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Has The Last Typewriter Factory Closed? Not Really

A Remington International, circa 1961.
Fox Photos
Getty Images
A Remington International, circa 1961.

Way back when we first got into the reporting business, an editor (or perhaps several), said that you'd better be absolutely, positively sure if you ever use phrases like "best ever" or "last ever" or "only one in the world."

You're almost surely going to be proved wrong, the crusty old newshounds would say.

Well, when we saw the Daily Mail headline declaring that the "Last Typewriter Factory Left In The World Closes Its Doors," we were suspicious.

And there was this nagging feeling that we knewthat wasn't right.

Well, we certainly should have known. The Daily Mailfocused on the end of typewriter production by India's Godrej and Boyce. But as this Two-Way post from July 2009 shows, New Jersey's Swintec has been doing a very good business in typewriters for quite a few years now. Convicts and cops are among their best customers.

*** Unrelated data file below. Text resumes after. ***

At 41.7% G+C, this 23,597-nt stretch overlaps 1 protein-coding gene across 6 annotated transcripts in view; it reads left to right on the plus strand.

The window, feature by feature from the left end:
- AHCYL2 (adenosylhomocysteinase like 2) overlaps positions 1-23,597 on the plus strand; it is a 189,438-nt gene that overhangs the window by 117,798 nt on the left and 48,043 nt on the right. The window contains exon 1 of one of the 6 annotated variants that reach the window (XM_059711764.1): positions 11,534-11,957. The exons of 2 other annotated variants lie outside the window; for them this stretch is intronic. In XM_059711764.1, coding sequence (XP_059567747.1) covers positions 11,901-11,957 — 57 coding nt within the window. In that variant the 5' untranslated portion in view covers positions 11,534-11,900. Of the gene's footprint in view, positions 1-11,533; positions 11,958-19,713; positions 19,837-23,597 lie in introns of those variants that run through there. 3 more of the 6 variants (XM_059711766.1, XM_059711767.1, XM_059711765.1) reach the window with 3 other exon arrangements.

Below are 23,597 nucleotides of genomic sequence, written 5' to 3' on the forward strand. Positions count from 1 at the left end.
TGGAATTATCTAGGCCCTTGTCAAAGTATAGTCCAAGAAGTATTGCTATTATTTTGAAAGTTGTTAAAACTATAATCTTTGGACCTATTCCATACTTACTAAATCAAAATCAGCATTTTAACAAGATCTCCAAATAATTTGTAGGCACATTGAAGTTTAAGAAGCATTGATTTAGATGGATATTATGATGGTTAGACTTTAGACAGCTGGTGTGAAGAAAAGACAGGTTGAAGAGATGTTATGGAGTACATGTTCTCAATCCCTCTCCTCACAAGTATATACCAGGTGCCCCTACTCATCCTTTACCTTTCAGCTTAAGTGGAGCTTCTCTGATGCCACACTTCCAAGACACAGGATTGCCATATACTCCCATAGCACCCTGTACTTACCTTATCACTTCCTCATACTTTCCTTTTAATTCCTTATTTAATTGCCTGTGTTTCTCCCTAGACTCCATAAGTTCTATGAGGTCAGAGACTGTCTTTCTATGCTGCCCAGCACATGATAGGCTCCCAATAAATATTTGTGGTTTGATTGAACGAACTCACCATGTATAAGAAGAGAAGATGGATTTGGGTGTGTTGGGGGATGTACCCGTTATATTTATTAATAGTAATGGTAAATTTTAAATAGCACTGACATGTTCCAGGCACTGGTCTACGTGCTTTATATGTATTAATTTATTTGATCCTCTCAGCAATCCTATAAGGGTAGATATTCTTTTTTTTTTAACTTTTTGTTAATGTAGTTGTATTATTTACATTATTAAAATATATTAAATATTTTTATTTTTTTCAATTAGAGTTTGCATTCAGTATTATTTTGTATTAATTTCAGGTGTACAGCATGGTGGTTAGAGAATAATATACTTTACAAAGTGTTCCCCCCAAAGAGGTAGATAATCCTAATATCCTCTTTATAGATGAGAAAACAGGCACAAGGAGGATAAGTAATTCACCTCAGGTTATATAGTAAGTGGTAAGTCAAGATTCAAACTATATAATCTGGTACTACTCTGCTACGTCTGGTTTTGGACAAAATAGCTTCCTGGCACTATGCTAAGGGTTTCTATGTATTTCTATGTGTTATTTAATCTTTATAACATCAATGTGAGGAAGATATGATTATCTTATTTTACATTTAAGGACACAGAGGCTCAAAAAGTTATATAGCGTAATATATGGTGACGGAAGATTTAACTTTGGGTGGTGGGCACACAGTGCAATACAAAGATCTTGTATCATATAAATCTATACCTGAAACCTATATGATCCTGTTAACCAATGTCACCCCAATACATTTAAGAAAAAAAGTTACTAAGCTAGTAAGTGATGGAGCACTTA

And you don't have to look too far on the Web to find other typewriters, from companies such as Brother International.

Where the Daily Mailmay be right, though we haven't been able to confirm as of yet, is that Godrej and Boyce was producing manual typewriters — as in non-electronic models, like the one that this blogger learned how to type on back in the early '70s.

So, folks, here's the question: Does anyone know of another company that's currently producing manual typewriters? Please tell us in the comments thread.

Copyright 2020 NPR. To see more, visit https://www.npr.org.

Mark Memmott is NPR's supervising senior editor for Standards & Practices. In that role, he's a resource for NPR's journalists – helping them raise the right questions as they do their work and uphold the organization's standards.